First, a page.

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Dynamics and Control of Robot Manipulators

Overview

Our research goal is to develop provably correct control algorithms for robot arms which enable dexterous tasks previously considered impractical or infeasible. Of particular interest are adaptive control algorithms for force control which will enable a robot to "learn" unknown parameters of both the arm itself and its environment to enable it to provide high-performance position and force tracking for manipulation tasks. Our methodology is to address these fundamental enabling theoretical issues for the next generation of robot arms, and to experimentally verify my research results in actual working systems.

Model-Based Adaptive Force Control for Robot Manipulators

We are working on adaptive control algorithms for force control which will enable a robot to "learn" unknown parameters of both the arm itself and its environment to enable it to provide high-performance position and force tracking for manipulation tasks. This research is supported by the NSF under CAREER Award BES-9625143. This work involves an active collaboration between our lab and industrial robot companies

High Performance Manipulator Design

High performance arm control is limited by the intrinsic mechanical capability of an arm design. DSCL Ph.D. student Jaydeep Roy has developed an extremely high performance semi-direct drive robot arm for control system experimentation. This arm, shown in Figure 5, provides torque-to-weight and structural vibration frequencies with approximately an order of magnitude improvements over present-day industrial arms. This research is supported under CAREER Award BES-9625143.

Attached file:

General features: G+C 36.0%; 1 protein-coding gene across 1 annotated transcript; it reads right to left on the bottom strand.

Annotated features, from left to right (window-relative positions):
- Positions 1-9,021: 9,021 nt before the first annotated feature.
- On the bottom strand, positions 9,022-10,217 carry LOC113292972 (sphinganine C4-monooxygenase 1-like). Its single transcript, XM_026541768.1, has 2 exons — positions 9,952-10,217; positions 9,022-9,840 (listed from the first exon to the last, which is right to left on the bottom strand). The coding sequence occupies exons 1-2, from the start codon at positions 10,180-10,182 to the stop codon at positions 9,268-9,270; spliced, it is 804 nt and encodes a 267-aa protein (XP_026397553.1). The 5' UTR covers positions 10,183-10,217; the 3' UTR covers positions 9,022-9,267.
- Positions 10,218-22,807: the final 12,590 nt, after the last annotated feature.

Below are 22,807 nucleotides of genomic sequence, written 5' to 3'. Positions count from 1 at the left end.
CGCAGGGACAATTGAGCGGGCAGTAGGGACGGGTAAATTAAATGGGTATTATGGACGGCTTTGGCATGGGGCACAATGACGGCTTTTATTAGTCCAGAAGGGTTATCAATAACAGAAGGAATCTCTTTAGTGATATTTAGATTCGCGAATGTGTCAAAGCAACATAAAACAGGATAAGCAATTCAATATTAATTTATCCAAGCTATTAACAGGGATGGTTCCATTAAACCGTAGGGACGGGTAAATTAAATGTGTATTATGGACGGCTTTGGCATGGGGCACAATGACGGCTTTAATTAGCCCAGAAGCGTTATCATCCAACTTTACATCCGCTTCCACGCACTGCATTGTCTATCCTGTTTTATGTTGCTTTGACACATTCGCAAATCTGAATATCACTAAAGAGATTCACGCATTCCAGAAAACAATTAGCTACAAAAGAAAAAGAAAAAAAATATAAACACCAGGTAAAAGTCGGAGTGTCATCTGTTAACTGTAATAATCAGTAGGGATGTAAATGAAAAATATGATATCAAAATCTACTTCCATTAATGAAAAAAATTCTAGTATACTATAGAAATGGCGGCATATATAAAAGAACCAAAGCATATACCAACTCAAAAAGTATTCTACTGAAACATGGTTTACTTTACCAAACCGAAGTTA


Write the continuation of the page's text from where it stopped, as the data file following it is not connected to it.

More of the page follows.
Design and Control of Medical Robotic Manipulators

Medical robotics has proven to be an interesting and challenging problem domain for both manipulator control system design and arm mechanical design. In collaboration with former DSCL post-doctoral student Dan Stoianovicci (presently Assistant Professor the Johns Hopkins Medical School), and collaborators Dr. Louis Kavoussi, Russel Taylor, Pat Jensen, and Dr. Eugene deJuan, we have developed several robots for surgical applications. Two devices have been patented by Johns Hopkins University. This research is supported by the NSF under grant IIS9801684, by the NSF Engineering Research Center for Medical Robotics and Computer-Assisted Systems and Technology EEC-9731748, and by direct support from medical instrument corporations.

This page was last modified on 23 April 2011, at 12:56.